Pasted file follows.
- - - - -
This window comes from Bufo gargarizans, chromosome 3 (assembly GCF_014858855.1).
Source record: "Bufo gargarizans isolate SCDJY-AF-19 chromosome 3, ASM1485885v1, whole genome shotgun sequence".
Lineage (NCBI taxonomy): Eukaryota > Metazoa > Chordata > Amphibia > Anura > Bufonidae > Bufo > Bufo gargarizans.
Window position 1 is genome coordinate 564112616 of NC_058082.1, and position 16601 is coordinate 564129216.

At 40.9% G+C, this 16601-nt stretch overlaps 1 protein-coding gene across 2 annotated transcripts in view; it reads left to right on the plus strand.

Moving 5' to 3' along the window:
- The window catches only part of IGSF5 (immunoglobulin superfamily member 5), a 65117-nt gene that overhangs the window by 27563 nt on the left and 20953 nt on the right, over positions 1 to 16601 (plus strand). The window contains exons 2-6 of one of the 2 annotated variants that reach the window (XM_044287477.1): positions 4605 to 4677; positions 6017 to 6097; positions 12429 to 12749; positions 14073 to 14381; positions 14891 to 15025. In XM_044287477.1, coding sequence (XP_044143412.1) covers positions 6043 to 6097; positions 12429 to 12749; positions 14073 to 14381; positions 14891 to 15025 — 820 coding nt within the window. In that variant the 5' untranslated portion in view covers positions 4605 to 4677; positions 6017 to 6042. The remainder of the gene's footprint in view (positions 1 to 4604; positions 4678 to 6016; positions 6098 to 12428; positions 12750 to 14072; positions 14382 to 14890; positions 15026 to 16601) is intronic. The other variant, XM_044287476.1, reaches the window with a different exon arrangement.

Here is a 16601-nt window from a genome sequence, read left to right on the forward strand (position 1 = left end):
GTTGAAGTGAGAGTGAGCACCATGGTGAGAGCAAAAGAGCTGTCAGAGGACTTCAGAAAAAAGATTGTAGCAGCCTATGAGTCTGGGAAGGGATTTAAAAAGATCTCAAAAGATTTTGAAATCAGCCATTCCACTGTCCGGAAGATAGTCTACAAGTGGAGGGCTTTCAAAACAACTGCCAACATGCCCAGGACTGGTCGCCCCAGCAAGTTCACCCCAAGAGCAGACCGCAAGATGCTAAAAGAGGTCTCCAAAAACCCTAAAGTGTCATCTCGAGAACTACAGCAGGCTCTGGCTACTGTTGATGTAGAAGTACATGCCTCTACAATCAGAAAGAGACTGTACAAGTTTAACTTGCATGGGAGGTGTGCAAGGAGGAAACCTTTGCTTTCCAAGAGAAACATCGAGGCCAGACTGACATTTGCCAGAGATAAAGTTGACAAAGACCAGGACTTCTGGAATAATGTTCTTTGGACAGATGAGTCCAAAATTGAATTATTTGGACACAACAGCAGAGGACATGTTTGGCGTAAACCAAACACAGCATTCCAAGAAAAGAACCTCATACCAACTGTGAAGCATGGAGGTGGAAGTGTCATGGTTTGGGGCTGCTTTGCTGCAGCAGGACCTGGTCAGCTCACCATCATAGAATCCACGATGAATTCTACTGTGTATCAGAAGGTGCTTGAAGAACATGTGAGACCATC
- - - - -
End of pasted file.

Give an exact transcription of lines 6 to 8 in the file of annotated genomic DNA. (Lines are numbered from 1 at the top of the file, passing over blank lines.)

Moving 5' to 3' along the window:
- The window catches only part of IGSF5 (immunoglobulin superfamily member 5), a 65117-nt gene that overhangs the window by 27563 nt on the left and 20953 nt on the right, over positions 1 to 16601 (plus strand). The window contains exons 2-6 of one of the 2 annotated variants that reach the window (XM_044287477.1): positions 4605 to 4677; positions 6017 to 6097; positions 12429 to 12749; positions 14073 to 14381; positions 14891 to 15025. In XM_044287477.1, coding sequence (XP_044143412.1) covers positions 6043 to 6097; positions 12429 to 12749; positions 14073 to 14381; positions 14891 to 15025 — 820 coding nt within the window. In that variant the 5' untranslated portion in view covers positions 4605 to 4677; positions 6017 to 6042. The remainder of the gene's footprint in view (positions 1 to 4604; positions 4678 to 6016; positions 6098 to 12428; positions 12750 to 14072; positions 14382 to 14890; positions 15026 to 16601) is intronic. The other variant, XM_044287476.1, reaches the window with a different exon arrangement.

Here is a 16601-nt window from a genome sequence, read left to right on the forward strand (position 1 = left end):